One of the things I hope to add to this page over the long run is a series of best practices and models: syllabi, exercises, etc. I don’t expect these all to come from me and if you have something you’d like to share please send it along.
I am teaching a course (module) on fallacies this term, and in case you are interested, here is my syllabus. It is based on the way the textbook author, Chris Tindale, designs his own course, but has my own spin. In particular, I plan this time to have some discussion and assignments addressing constructive failure, a notion popular in business and creative thinking and that has many adherents in pedagogy too. I have also developed a youtube playlist to play at the beginning of class to pick up on the particular themes as we progress through the syllabus.
My technique for using the book is to leave all the case studies/exercises in the book for student practice, and to bring my own examples for in-class analysis. This book adopts the “critical questions” approach associated especially with Doug Walton, according to which fallacies are deviations from argumentation or inference schemes that may often (or in certain cases) be acceptable. The questions are used to devise the strength or weakness of a particular employment of an inference scheme, such as appeal to the person.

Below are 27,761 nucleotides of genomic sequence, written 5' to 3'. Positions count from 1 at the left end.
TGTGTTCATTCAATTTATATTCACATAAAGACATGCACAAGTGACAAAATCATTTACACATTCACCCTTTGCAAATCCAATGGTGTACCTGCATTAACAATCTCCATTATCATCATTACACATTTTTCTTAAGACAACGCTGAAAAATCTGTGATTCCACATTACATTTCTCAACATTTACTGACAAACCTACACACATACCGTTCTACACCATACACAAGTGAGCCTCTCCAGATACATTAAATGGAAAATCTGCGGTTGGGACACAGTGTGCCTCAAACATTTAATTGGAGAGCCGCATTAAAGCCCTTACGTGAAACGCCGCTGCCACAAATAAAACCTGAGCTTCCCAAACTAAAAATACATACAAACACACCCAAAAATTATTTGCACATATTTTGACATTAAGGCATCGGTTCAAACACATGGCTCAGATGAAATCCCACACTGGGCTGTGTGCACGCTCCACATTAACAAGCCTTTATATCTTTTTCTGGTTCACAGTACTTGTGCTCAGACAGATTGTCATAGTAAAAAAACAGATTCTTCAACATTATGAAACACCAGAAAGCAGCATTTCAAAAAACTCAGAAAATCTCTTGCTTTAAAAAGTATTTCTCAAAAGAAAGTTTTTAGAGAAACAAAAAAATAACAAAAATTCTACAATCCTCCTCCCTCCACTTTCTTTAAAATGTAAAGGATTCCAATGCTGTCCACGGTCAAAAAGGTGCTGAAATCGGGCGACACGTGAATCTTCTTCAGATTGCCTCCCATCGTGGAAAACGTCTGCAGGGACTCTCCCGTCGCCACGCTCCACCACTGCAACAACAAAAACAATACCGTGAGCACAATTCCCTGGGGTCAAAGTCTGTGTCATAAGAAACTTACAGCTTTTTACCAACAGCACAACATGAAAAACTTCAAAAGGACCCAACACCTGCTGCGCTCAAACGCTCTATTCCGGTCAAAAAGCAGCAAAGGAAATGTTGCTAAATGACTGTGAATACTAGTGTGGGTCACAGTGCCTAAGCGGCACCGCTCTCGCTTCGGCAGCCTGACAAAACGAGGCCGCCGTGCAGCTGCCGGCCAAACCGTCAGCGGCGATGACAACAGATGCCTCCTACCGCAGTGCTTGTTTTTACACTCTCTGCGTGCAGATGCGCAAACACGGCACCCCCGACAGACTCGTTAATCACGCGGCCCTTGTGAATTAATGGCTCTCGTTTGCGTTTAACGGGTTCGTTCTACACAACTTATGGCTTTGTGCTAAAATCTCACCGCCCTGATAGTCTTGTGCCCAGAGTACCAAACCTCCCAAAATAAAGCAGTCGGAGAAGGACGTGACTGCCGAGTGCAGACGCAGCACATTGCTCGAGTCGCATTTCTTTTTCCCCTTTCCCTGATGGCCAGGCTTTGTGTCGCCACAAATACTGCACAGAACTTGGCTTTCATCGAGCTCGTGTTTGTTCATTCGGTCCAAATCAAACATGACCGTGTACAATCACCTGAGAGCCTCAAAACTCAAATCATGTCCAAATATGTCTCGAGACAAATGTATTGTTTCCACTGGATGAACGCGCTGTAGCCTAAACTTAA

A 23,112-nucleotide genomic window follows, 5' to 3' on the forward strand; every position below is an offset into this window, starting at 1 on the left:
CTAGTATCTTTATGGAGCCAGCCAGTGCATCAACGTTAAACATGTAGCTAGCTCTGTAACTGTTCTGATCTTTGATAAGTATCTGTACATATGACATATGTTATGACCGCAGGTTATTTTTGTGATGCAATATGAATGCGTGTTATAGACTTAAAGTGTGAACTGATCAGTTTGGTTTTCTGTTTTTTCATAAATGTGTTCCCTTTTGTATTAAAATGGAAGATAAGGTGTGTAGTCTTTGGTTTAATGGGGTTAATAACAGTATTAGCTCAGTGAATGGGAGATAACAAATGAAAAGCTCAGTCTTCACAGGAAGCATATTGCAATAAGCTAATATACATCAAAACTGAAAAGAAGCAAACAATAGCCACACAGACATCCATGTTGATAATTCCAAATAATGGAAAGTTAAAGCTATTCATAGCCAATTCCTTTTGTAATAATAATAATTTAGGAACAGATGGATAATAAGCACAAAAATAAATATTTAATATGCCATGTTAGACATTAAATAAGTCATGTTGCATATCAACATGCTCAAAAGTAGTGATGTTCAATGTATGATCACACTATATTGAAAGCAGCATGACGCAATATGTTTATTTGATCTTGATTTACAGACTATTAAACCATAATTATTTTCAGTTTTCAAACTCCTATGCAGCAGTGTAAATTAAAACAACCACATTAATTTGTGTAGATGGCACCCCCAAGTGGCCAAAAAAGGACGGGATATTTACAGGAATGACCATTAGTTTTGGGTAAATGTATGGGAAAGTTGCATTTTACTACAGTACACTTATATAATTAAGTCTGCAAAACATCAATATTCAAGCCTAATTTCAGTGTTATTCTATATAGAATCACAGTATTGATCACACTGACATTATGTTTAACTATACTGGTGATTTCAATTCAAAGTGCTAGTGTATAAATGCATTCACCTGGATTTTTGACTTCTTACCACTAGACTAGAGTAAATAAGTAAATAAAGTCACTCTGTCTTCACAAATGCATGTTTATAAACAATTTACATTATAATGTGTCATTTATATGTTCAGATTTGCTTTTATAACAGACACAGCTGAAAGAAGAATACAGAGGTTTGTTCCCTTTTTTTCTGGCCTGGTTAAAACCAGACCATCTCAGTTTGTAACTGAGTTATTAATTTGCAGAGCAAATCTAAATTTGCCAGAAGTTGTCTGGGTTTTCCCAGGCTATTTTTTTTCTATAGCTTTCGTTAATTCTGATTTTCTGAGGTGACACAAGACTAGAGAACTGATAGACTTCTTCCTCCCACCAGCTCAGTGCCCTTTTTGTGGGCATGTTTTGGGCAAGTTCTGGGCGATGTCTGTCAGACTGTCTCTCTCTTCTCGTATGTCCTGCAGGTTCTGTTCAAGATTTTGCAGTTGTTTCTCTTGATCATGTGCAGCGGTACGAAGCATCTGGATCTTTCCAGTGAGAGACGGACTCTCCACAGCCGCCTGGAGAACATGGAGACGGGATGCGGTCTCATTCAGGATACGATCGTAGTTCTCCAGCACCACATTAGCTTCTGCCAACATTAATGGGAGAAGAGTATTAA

The critical questions/inference schemes approach gets past the problem that many putative cases of fallacy can be given positive interpretation. Thus interpretation plays a central role in the course/module, which might seem to open a messy can of worms but I find it a useful way to teach students how to justify their analysis. And to teach the value of changing their interpretations as they reflect more deeply on the reasoning they encounter, and recognize they can improve on their initial impressions. Pressing students to be accountable for their interpretations (along with their evaluations) is one reason that I think fallacies can be a valuable way to teach argumentation.